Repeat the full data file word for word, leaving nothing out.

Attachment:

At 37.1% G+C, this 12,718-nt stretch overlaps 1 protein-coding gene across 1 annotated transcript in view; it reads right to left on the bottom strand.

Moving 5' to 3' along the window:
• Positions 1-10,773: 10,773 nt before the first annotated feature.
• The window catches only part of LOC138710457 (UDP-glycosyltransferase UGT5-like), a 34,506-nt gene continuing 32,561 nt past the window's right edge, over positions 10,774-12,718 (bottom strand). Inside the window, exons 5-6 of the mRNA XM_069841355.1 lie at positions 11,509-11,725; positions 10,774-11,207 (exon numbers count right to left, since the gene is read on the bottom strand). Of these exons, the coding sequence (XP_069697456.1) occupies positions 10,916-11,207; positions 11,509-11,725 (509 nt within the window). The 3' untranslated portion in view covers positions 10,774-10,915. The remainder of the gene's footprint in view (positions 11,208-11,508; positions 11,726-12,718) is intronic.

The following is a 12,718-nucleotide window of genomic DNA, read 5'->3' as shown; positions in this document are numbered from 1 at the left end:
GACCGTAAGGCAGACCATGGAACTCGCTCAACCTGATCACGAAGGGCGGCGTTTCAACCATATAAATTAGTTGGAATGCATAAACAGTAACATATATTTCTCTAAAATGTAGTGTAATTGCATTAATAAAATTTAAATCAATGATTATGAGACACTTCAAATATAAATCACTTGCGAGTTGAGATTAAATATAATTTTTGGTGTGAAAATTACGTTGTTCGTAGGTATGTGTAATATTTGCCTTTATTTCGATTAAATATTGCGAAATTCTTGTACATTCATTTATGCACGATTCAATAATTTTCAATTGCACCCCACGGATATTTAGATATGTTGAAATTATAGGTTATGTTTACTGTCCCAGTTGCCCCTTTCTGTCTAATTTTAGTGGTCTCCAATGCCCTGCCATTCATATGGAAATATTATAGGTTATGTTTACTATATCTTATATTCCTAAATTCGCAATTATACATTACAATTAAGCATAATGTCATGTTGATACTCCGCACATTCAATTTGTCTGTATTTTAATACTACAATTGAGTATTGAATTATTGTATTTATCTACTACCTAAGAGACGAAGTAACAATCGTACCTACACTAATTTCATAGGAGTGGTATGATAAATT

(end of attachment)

At 37.1% G+C, this 12,718-nt stretch overlaps 1 protein-coding gene across 1 annotated transcript in view; it reads right to left on the bottom strand.

Moving 5' to 3' along the window:
• Positions 1-10,773: 10,773 nt before the first annotated feature.
• The window catches only part of LOC138710457 (UDP-glycosyltransferase UGT5-like), a 34,506-nt gene continuing 32,561 nt past the window's right edge, over positions 10,774-12,718 (bottom strand). Inside the window, exons 5-6 of the mRNA XM_069841355.1 lie at positions 11,509-11,725; positions 10,774-11,207 (exon numbers count right to left, since the gene is read on the bottom strand). Of these exons, the coding sequence (XP_069697456.1) occupies positions 10,916-11,207; positions 11,509-11,725 (509 nt within the window). The 3' untranslated portion in view covers positions 10,774-10,915. The remainder of the gene's footprint in view (positions 11,208-11,508; positions 11,726-12,718) is intronic.

The following is a 12,718-nucleotide window of genomic DNA, read 5'->3' as shown; positions in this document are numbered from 1 at the left end:
GACCGTAAGGCAGACCATGGAACTCGCTCAACCTGATCACGAAGGGCGGCGTTTCAACCATATAAATTAGTTGGAATGCATAAACAGTAACATATATTTCTCTAAAATGTAGTGTAATTGCATTAATAAAATTTAAATCAATGATTATGAGACACTTCAAATATAAATCACTTGCGAGTTGAGATTAAATATAATTTTTGGTGTGAAAATTACGTTGTTCGTAGGTATGTGTAATATTTGCCTTTATTTCGATTAAATATTGCGAAATTCTTGTACATTCATTTATGCACGATTCAATAATTTTCAATTGCACCCCACGGATATTTAGATATGTTGAAATTATAGGTTATGTTTACTGTCCCAGTTGCCCCTTTCTGTCTAATTTTAGTGGTCTCCAATGCCCTGCCATTCATATGGAAATATTATAGGTTATGTTTACTATATCTTATATTCCTAAATTCGCAATTATACATTACAATTAAGCATAATGTCATGTTGATACTCCGCACATTCAATTTGTCTGTATTTTAATACTACAATTGAGTATTGAATTATTGTATTTATCTACTACCTAAGAGACGAAGTAACAATCGTACCTACACTAATTTCATAGGAGTGGTATGATAAATT